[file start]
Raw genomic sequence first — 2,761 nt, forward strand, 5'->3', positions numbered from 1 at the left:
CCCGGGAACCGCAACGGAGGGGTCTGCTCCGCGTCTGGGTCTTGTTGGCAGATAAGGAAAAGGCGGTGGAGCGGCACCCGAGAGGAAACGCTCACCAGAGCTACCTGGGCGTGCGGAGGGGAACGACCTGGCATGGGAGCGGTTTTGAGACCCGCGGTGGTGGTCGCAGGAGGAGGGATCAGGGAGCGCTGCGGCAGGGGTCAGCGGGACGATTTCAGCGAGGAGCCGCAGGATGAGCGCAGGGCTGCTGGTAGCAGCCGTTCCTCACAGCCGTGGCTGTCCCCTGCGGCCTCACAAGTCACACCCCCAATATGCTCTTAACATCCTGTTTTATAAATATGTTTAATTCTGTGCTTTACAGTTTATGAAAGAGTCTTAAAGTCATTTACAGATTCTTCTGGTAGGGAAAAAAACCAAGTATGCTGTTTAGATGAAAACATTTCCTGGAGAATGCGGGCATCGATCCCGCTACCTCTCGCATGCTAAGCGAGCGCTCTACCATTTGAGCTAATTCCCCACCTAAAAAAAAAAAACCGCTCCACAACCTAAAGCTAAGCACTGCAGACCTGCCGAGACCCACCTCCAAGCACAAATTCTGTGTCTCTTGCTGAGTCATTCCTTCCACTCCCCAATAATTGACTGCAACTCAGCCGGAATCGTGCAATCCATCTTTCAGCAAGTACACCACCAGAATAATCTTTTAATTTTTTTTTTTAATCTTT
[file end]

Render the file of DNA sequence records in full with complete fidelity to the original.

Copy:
Raw genomic sequence first — 2,761 nt, forward strand, 5'->3', positions numbered from 1 at the left:
CCCGGGAACCGCAACGGAGGGGTCTGCTCCGCGTCTGGGTCTTGTTGGCAGATAAGGAAAAGGCGGTGGAGCGGCACCCGAGAGGAAACGCTCACCAGAGCTACCTGGGCGTGCGGAGGGGAACGACCTGGCATGGGAGCGGTTTTGAGACCCGCGGTGGTGGTCGCAGGAGGAGGGATCAGGGAGCGCTGCGGCAGGGGTCAGCGGGACGATTTCAGCGAGGAGCCGCAGGATGAGCGCAGGGCTGCTGGTAGCAGCCGTTCCTCACAGCCGTGGCTGTCCCCTGCGGCCTCACAAGTCACACCCCCAATATGCTCTTAACATCCTGTTTTATAAATATGTTTAATTCTGTGCTTTACAGTTTATGAAAGAGTCTTAAAGTCATTTACAGATTCTTCTGGTAGGGAAAAAAACCAAGTATGCTGTTTAGATGAAAACATTTCCTGGAGAATGCGGGCATCGATCCCGCTACCTCTCGCATGCTAAGCGAGCGCTCTACCATTTGAGCTAATTCCCCACCTAAAAAAAAAAAACCGCTCCACAACCTAAAGCTAAGCACTGCAGACCTGCCGAGACCCACCTCCAAGCACAAATTCTGTGTCTCTTGCTGAGTCATTCCTTCCACTCCCCAATAATTGACTGCAACTCAGCCGGAATCGTGCAATCCATCTTTCAGCAAGTACACCACCAGAATAATCTTTTAATTTTTTTTTTTAATCTTT